Computer Science for All

Computer Science for All at Branciforte Middle School
Posted on 02/11/2020
Computer Science students

Over the past few years teachers and students at B40 have been exploring various aspects of computer science in what could be surprising ways and places. While the school currently hosts exploratory coding classes during the school day and in after school programs, computer science is also popping up in other content area classes.  Through a “Computer Science for All” grant which is a collaboration between Santa Cruz City Schools (SCCS), the Santa Cruz Education Foundation, Research firm ETR from Scotts Valley, with additional researchers from Stanford University and the University of California Santa Cruz - we are working to demystify and spread computer science opportunities to all of our students and staff. The current grant builds on a smaller grant we received in 2017 for a research-practice partnership (RPP) to build capacity, and design and test a pathway for computer science education and computational thinking in 3rd-8th grade (Gault Elementary School is our K-5 partner in this endeavor).  Interestingly, in a 2018 survey of families across SCCS, 80% said that “learning computer science is just as or more important than a required course, but only 13% said that computer science (CS) is taught as part of a class at their child's school."  The Branciforte staff have been involved in professional development in order to learn more about the many ways CS affects all of our lives and how they can bring that learning and thinking into their daily lessons to augment, modify or redefine how they teach their content (including in general education, non-computer science specific courses).  Sixth grade Core and Coding teacher David Norman says that “computer science is more than just coding; it’s a way of thinking. It empowers our students not only to understand the world around them, but to recognize problems with it and to design solutions to those problems. Whether it’s coding on a laptop, writing an argument about the social tradeoffs of emerging technologies, or making conclusions about data collected in a science class, getting students to think like computer scientists gives them the skills they need to thoughtfully improve their world.”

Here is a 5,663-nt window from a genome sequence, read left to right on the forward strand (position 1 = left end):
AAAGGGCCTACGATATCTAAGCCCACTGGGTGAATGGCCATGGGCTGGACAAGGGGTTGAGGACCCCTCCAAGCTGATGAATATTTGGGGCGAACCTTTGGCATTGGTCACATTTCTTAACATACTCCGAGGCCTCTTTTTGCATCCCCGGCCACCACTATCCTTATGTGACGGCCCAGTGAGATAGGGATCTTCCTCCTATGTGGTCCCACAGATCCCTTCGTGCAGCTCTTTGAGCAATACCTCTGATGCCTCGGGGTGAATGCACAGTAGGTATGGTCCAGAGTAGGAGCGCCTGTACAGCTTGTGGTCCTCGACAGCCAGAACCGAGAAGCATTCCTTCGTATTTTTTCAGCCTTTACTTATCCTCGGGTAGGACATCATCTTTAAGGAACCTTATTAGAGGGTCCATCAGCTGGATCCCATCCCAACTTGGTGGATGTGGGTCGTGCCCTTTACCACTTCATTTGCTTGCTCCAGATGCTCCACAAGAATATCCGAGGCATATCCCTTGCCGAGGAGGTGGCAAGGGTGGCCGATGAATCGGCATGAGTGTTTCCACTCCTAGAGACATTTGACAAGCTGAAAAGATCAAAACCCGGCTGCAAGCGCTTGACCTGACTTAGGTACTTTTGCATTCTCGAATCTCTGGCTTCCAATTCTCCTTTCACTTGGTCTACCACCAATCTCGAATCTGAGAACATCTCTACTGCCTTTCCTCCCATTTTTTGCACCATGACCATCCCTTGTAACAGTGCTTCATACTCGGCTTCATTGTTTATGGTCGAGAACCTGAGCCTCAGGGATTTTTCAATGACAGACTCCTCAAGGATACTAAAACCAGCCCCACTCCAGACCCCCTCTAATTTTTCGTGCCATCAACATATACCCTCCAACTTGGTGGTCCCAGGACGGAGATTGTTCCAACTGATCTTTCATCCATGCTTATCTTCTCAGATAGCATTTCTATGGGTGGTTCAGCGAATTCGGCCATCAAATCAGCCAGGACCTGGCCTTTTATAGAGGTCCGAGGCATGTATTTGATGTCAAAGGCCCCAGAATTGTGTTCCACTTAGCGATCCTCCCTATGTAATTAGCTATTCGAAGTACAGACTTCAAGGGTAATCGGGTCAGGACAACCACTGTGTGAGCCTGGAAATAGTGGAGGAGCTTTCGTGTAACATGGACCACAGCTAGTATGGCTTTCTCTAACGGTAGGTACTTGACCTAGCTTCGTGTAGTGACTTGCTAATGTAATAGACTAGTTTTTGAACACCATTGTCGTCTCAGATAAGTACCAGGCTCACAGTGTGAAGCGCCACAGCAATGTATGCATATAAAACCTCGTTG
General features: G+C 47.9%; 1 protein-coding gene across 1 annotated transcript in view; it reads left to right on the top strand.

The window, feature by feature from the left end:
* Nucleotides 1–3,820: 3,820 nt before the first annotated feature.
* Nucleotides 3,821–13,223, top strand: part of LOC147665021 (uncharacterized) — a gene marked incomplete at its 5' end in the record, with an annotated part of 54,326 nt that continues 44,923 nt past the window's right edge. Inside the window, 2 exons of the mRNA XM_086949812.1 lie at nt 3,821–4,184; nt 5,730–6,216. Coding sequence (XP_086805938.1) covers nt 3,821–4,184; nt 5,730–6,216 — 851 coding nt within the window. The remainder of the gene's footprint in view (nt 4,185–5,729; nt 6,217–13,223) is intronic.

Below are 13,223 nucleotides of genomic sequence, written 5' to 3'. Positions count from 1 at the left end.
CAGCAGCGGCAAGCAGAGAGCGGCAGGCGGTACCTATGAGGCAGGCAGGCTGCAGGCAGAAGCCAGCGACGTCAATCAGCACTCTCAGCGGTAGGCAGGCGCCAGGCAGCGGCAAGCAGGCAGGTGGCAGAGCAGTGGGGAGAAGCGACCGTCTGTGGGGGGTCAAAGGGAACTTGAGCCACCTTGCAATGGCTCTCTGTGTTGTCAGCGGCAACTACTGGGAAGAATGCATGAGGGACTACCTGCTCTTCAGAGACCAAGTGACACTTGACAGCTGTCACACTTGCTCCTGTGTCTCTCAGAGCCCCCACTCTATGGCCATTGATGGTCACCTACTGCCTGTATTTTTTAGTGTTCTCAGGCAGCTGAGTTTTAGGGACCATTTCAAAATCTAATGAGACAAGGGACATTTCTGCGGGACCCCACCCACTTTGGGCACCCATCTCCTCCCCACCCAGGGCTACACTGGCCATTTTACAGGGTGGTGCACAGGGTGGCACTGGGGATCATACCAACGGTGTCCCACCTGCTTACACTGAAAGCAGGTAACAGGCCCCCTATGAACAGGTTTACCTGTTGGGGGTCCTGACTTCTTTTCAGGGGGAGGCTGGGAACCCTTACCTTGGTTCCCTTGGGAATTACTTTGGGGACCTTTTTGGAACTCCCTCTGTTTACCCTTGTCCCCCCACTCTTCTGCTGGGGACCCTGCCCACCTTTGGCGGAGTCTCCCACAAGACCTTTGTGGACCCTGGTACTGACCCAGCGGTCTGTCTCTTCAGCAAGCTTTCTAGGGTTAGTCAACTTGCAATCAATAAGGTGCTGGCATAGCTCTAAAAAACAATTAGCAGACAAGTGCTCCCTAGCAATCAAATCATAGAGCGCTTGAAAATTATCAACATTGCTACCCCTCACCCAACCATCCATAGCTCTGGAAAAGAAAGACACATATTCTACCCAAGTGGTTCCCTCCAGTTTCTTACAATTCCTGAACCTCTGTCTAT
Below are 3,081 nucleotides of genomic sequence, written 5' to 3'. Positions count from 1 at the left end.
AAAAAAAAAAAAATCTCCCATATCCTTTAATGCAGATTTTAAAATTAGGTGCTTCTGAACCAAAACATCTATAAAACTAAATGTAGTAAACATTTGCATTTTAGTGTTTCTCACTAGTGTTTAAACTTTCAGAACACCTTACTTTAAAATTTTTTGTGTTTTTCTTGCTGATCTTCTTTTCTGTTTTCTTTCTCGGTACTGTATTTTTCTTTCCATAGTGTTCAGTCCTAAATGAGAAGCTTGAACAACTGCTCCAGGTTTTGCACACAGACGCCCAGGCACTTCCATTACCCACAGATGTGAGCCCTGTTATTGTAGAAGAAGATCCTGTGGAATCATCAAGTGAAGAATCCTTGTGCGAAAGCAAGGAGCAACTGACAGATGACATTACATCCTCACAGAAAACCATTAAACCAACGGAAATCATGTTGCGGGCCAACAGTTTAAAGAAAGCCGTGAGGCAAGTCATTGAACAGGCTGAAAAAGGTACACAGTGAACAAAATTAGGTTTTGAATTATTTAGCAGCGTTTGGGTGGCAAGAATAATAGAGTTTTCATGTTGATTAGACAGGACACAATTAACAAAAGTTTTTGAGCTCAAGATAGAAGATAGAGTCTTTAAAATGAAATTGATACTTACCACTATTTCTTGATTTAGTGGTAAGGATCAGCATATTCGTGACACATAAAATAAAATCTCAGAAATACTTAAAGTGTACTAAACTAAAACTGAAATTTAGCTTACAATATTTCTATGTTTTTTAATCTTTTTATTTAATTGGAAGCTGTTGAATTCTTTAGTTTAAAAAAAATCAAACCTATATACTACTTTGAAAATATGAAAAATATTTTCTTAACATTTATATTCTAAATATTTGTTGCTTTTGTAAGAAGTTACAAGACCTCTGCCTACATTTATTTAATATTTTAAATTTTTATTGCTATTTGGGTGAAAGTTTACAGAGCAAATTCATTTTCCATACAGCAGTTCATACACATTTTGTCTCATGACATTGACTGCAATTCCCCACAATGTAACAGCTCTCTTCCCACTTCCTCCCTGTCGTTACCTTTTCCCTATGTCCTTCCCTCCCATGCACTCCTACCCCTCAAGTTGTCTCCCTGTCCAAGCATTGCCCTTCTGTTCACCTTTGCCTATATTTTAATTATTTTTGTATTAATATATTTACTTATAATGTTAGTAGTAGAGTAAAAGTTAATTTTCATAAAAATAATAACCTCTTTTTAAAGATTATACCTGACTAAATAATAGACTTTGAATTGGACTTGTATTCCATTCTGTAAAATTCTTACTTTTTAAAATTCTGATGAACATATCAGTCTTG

An example of CS in the classroom is Math teacher Kristen Silva is using Code Monkey - a scratch code program to require students to do basic computer coding to teach the sequencing and precision that is required of mathematicians.  

Another example is seventh grade science teacher Jeff Singson who is preparing lessons that will ask his students to examine data to discover patterns in genetic inheritance that can be predicted relatively accurately that support the early discoveries made by Gregor Mendel’s work with pea plants.  His students will examine the data gathered by a google form and predict the genetic “rules” that influence the inheritance of the trait (ex. Is the trait dominant/recessive, sex-linked, multiple allele, etc.).   

Last year our 8th grade science teacher Stefanie Brown taught a robotics unit where students wrote code that drove their robots to follow a set of unique commands.  Last year we also began an Arts Academy ROV (Remotely Operated Vehicles) Club that builds underwater ROVs to compete in regional competitions against other schools near the end of the spring semester.   

One final example is eighth grade Core teacher Sara Goldfarb has been working to infuse CS concepts into the American Studies curriculum.  She has focused on in class writing and debates on the political, cultural and social impacts of technology and computer science and on on concepts related to students' digital footprints. 

The Branciforte staff is excited to bring these 21st century skills to our students and we will continue to strive to modify and redefine our instruction to expose our students to computer science in the coming years.  You can learn more by examining the links provided below:

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